I respect the tough decisions we all make as P&L and budget owners in this environment, balancing market disruption with financial targets and the need to drive profitable, sustainable businesses. But perhaps this is an area that reinforces my fear that our recent statements of support aren't aligned with our actual decision making and influence.
Like many, as a budget owner I am also making tough calls daily about where to cut and where to invest. These are uneasy decisions made more challenging because people's very livelihoods are at stake with each choice.
But, more importantly, I am making these decisions mindful of the non-negotiables. My commitment to DEI across my global organization, even in this challenging business environment, is one of those.
As a result, with support from The Lagrant Foundation, Lenovo maintained its U.S. summer internship program, shifted it fully online, and hired over 100 students (representing 64% ethnic diversity). I applaud the brands and agencies, like SC Johnson, Procter & Gamble, G&S, and 360 PR+, which did the same.
My oldest son is graduating this fall with a business degree, focused on marketing, social, digital, data and analytics. He's had two very successful internships at PR agencies over the past two summers. But, honestly, I struggle in our discussions about whether he should start his career in our industry or in one more likely to understand and support him and his brown skin, and where he can contribute and thrive.
To him, an industry that is 89.7% white doesn't sound like a smart place to pursue a career. Honestly, I don't disagree. He cannot be what he cannot see.
But if we can't attract and retain the best talent, what hope do we have of winning? What hope do we have of differentiating our business and gaining credibility in the diverse and dynamic markets where we compete? What hope do we have of growing our stature and influence with the boards and C-suites that control our budgets and increasingly our organizational fate?
These questions leave me both optimistic and impatient. I'm optimistic that this time, given all that is at stake, we will do what we have said we will. But I'm also impatient to see true leaders emerge, determined to marshal the courage and power they have been given to "fix it."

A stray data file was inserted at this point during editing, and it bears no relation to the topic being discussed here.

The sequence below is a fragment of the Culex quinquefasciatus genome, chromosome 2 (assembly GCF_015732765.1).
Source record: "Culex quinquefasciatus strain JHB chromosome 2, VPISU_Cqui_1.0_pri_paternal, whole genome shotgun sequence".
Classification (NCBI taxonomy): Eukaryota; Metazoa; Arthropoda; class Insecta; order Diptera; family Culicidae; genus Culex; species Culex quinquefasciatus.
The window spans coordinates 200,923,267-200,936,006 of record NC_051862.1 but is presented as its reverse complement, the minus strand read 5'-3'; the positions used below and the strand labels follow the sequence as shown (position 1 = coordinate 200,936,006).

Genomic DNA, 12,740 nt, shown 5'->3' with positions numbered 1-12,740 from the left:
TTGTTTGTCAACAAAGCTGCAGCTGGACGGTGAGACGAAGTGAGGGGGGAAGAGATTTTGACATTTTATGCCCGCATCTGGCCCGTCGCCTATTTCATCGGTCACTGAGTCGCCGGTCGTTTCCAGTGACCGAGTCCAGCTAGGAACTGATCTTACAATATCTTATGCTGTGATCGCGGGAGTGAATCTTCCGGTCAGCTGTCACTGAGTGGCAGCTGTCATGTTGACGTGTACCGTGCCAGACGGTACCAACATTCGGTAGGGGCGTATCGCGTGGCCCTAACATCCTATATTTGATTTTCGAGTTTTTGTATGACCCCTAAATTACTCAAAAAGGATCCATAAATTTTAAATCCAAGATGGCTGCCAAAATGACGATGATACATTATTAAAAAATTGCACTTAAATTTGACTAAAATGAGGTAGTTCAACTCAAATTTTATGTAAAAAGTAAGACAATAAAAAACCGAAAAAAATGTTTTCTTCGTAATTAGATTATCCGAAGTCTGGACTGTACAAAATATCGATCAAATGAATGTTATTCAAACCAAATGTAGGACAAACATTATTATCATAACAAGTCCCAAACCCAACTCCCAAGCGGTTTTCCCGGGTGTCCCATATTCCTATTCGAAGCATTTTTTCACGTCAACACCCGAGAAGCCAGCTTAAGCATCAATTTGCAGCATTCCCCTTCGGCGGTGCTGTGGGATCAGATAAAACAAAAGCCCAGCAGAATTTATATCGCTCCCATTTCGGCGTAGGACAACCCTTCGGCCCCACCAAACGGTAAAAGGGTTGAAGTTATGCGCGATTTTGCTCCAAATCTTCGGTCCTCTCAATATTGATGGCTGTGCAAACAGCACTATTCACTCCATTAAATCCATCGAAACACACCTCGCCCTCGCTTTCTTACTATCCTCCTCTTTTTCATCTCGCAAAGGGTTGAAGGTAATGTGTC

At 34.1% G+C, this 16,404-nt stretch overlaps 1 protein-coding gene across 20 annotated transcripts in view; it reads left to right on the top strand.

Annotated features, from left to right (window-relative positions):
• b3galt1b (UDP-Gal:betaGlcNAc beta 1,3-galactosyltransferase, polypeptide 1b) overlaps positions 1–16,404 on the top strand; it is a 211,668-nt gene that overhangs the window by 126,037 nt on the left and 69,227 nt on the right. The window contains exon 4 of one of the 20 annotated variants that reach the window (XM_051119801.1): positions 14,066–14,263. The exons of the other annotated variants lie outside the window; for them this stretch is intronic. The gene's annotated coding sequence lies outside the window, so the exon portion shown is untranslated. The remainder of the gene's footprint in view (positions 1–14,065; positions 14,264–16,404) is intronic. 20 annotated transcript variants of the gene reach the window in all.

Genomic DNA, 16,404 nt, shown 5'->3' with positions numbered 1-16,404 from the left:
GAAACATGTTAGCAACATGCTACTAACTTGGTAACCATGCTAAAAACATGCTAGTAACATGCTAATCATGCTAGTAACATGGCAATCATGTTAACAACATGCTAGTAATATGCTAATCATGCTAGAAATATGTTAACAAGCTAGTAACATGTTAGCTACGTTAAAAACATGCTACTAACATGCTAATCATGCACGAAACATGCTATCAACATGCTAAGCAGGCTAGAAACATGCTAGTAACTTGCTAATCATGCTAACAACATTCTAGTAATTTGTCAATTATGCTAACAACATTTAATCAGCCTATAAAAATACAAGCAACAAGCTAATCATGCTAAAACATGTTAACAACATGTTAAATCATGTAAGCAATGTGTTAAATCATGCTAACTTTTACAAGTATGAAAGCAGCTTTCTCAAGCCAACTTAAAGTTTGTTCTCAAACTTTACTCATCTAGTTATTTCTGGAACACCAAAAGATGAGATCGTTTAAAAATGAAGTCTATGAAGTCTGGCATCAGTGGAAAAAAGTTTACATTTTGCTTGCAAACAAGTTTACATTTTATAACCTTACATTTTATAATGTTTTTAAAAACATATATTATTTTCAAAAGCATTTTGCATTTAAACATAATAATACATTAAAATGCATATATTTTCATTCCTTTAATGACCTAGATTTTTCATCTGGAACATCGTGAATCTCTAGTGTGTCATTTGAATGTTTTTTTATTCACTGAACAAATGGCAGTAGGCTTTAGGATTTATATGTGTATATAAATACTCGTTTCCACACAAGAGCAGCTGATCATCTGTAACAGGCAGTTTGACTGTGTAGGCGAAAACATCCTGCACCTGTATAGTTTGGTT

To help us begin, here are some practical suggestions for moving forward:
For brand leaders, demand accountability from agencies. As Lenovo committed two years ago, agencies that don't reflect true racial diversity across the firm and on our account teams, cannot compete for, be awarded, or maintain our business any longer. As a Page member, I challenge my peers to take up this same mandate. Until budget owners demand change, and establish accountability mechanisms, agencies will never fully commit.
For agency leaders, compensate leaders on their — and their agencies' — progress against achieving diversity metrics. We know that, when pay is at risk, people pay attention and things change. Also, disclose the numbers of BIPOC laid off at the outset of COVID-19, and for every BIPOC laid off, as business returns, commit to replace each of those roles at that same or higher level with a BIPOC.
Let's get to it. It's time to do what we said we were going to do. After all, we've got everything to lose and everything to gain.
Torod Neptune is worldwide group VP and CCO at Lenovo Group. He serves on the boards of The Lagrant Foundation, University of North Carolina at Chapel Hill School of Media & Journalism and USC Annenberg School of Communications' Center for Public Relations.